One of the main reasons I chose to give up my hairdressing role, is that blogging allows me the freedom to work around all members of the family. This is so important right now as the biggest is due to start nursery very soon. I want to be the one that drops her off. I want to be the one that picks her up. I don’t want to miss anything, especially when I’m lucky enough to have choices. The fact is that I don’t have to work and it’s about time I started appreciating the freedom that my situation gives me.

 

Money doesn’t make you happy –

As I touched on earlier, I work hard at home building up my blogging and freelance writing business. I make a wage and I’m proud of that. I’m always looking for more income streams too, which is why I took the hairdressing job in the first place. The money called to me and for that reason, I really don’t believe I thought things through properly. Until a few months later when I felt as though I was chasing my tail. I had even less hours during the week to get all of my work done and I was getting even less sleep than before. Not to mention being a full time mum to two under 3.

The truth is that money doesn’t make you happy. Family makes you happy, hobbies make you happy and working a job you love can make you happy. Grabbing at every penny available does not.

 

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Knowing my Limits – Wife. Motherhood. Life.

Knowing my Limits – Wife. Motherhood. Life.

I’m often the person handing out tips on how to squeeze some sort of work into every waking minute. I’ve never been shy about telling others how it’s possible to work and look after kids at the same time. A lot of my posts have been written to help mothers in my situation, to make scheduling their days easier and to allow for maximum productivity. This post is going to be a little different though. It’s not going to encourage you to fill every second, of everyday with work. It’s also not going to encourage no work at all. The aim of this post is to highlight that the key to success is to know your limits.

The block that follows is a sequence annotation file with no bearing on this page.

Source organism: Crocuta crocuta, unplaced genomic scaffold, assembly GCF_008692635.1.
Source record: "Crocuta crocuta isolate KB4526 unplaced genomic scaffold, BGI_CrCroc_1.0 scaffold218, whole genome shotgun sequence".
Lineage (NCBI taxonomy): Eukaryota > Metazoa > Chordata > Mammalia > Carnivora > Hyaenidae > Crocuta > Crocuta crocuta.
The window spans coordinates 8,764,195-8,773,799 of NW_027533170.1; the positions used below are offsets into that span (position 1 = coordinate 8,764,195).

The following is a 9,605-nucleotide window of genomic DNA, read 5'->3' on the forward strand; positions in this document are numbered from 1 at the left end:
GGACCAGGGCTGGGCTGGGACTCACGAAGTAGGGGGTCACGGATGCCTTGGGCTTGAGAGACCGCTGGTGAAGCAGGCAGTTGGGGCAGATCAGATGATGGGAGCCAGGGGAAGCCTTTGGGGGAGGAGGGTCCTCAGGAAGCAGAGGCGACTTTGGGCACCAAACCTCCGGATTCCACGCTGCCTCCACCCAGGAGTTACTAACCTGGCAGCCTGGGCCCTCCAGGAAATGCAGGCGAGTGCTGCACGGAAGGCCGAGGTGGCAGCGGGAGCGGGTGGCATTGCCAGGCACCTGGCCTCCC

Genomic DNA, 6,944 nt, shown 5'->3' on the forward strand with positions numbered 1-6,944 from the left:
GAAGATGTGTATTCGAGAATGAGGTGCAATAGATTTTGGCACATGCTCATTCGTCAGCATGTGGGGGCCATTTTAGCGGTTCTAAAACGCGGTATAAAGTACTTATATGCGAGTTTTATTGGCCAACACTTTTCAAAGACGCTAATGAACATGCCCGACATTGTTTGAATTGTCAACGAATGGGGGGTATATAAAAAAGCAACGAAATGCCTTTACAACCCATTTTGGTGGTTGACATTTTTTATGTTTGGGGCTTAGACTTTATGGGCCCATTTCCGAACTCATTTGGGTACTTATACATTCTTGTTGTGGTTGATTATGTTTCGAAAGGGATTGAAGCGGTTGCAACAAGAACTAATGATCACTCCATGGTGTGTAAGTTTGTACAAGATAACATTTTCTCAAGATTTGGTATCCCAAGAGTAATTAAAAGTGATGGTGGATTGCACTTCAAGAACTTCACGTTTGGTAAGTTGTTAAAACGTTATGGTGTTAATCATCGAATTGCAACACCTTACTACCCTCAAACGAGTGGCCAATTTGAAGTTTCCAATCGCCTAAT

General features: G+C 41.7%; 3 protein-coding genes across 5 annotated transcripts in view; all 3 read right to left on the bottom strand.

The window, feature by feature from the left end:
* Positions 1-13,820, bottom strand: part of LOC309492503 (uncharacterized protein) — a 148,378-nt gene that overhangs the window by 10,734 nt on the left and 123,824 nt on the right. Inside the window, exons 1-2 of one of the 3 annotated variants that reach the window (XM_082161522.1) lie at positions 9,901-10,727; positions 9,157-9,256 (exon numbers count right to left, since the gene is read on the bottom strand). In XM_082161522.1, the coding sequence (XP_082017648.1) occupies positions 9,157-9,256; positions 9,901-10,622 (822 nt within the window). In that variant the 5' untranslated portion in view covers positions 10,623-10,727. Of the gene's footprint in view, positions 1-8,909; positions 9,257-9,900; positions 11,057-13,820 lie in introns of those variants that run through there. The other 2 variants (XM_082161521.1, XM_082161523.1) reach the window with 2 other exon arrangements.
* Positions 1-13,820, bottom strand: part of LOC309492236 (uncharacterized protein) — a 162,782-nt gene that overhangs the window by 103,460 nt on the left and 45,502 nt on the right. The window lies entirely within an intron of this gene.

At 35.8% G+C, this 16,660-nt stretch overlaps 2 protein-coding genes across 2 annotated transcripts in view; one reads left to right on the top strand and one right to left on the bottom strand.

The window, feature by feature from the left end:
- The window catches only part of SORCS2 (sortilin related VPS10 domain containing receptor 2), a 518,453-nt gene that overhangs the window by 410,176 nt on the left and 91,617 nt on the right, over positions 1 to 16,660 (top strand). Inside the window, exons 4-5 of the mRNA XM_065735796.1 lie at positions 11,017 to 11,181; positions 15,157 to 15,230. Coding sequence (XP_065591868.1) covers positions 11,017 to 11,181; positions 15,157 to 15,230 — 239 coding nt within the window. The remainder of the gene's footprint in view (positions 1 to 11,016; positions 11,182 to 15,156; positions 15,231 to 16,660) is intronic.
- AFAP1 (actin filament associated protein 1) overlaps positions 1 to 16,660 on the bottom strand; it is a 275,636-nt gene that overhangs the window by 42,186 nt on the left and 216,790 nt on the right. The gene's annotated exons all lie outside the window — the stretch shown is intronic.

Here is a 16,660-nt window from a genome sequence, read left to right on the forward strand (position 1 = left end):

Now don’t get me wrong, it’s not that I don’t think working hard is unnecessary. Some days it’s essential that we cram the hours in, in order to progress. It’s that slowly but surely, I’m beginning to realise that burning the candle at both ends will only lead to a decline in achievement. My husband is always telling me that I’m working full-time hours on my blog, as well as looking after our children full-time. Both of these positions are what I chose and are still what I want to do. There comes a time though when something has to give. As my children are always my first priority, it would seem that I need to manage my workload to fit around me. I need to be mindful of how much I’m fitting family life around my work.

Recognising I need to adjust the balance –